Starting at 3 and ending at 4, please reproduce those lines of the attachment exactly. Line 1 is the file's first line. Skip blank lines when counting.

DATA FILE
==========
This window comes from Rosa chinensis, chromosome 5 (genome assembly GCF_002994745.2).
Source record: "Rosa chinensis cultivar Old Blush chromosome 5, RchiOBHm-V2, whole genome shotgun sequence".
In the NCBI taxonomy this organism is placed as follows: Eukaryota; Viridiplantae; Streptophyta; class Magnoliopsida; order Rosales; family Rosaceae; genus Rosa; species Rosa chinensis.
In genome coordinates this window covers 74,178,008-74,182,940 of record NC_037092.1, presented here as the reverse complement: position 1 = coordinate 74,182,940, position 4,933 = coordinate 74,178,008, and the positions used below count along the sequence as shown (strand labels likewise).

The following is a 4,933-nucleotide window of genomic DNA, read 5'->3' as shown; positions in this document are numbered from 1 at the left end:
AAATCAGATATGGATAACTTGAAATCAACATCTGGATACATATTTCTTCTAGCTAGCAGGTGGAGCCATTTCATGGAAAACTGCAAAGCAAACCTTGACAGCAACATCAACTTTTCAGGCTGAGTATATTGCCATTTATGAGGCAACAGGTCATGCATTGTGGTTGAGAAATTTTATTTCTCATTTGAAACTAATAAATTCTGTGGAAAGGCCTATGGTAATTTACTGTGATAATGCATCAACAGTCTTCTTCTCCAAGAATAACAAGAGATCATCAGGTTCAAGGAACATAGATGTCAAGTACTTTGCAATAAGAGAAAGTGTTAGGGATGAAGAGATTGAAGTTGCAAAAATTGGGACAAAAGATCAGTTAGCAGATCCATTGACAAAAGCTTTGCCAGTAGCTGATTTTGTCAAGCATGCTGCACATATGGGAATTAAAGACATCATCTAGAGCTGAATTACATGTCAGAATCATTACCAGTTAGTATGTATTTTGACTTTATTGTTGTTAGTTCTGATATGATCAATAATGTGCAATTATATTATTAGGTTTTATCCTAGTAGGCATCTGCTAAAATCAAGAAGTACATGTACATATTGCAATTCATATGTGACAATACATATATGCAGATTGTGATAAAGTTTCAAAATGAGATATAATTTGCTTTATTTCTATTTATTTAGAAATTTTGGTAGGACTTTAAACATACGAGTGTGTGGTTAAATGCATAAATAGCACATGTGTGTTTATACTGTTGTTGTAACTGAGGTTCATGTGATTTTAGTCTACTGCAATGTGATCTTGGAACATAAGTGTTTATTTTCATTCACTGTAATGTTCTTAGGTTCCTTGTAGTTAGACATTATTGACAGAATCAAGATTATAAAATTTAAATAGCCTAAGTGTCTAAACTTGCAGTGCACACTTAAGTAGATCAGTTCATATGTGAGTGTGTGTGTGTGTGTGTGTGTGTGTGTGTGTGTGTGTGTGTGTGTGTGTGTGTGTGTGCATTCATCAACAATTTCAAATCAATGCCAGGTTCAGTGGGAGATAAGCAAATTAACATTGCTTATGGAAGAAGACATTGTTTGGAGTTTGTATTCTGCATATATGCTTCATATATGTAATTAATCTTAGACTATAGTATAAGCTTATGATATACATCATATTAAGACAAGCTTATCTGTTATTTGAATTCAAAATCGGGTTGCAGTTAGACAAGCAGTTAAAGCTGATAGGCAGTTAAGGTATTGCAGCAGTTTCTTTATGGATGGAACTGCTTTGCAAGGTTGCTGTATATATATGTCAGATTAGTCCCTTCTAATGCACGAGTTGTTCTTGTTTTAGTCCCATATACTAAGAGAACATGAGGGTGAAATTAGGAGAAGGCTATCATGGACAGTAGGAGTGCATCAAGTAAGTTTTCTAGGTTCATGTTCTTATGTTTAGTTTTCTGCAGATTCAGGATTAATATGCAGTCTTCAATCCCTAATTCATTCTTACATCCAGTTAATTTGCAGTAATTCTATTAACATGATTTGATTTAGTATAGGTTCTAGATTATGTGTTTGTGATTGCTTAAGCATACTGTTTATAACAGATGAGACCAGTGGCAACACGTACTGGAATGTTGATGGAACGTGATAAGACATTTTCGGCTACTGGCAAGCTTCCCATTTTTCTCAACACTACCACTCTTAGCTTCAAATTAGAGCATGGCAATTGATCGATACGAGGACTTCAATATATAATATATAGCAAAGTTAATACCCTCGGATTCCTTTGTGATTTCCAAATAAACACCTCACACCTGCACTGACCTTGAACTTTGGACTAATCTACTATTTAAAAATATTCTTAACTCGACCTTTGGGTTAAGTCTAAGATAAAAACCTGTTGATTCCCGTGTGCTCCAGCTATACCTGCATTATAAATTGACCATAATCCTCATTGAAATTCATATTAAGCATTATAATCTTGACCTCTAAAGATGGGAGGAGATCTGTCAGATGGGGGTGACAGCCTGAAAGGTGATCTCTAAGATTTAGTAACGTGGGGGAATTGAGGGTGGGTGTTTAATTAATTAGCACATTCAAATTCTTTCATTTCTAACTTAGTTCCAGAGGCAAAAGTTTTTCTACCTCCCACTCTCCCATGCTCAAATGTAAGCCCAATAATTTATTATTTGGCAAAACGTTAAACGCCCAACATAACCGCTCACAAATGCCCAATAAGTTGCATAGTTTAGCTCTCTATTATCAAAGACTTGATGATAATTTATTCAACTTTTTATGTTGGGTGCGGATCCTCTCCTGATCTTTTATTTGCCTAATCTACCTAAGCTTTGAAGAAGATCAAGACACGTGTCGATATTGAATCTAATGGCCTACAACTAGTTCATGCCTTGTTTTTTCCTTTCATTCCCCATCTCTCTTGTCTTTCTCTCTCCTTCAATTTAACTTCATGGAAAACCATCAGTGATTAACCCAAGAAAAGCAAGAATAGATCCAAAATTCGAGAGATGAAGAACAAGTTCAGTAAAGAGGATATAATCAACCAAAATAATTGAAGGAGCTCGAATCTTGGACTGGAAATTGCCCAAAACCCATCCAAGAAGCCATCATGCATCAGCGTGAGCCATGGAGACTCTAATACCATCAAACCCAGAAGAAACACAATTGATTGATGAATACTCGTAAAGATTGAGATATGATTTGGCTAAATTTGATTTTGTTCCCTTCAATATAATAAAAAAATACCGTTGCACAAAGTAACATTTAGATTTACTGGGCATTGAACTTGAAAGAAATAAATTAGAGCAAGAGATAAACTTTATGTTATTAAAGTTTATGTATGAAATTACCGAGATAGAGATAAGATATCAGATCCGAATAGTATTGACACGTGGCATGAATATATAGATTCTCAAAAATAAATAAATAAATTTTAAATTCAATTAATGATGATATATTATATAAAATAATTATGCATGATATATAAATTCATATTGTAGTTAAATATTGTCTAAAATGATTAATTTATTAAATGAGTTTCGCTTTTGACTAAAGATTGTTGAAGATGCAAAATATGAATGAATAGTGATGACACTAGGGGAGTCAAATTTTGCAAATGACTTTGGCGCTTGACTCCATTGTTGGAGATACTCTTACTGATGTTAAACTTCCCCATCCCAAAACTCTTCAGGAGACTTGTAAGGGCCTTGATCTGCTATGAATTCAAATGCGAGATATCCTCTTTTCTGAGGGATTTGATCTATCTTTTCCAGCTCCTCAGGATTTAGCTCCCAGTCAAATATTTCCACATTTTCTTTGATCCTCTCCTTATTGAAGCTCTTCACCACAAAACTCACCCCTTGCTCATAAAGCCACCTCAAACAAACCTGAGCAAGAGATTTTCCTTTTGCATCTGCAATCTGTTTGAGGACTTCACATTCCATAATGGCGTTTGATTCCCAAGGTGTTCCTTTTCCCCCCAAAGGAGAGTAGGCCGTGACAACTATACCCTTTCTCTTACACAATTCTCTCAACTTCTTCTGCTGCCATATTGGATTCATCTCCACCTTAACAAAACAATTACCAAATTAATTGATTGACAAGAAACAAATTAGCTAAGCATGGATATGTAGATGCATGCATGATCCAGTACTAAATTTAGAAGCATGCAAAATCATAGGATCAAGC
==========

In the NCBI taxonomy this organism is placed as follows: Eukaryota; Viridiplantae; Streptophyta; class Magnoliopsida; order Rosales; family Rosaceae; genus Rosa; species Rosa chinensis.
In genome coordinates this window covers 74,178,008-74,182,940 of record NC_037092.1, presented here as the reverse complement: position 1 = coordinate 74,182,940, position 4,933 = coordinate 74,178,008, and the positions used below count along the sequence as shown (strand labels likewise).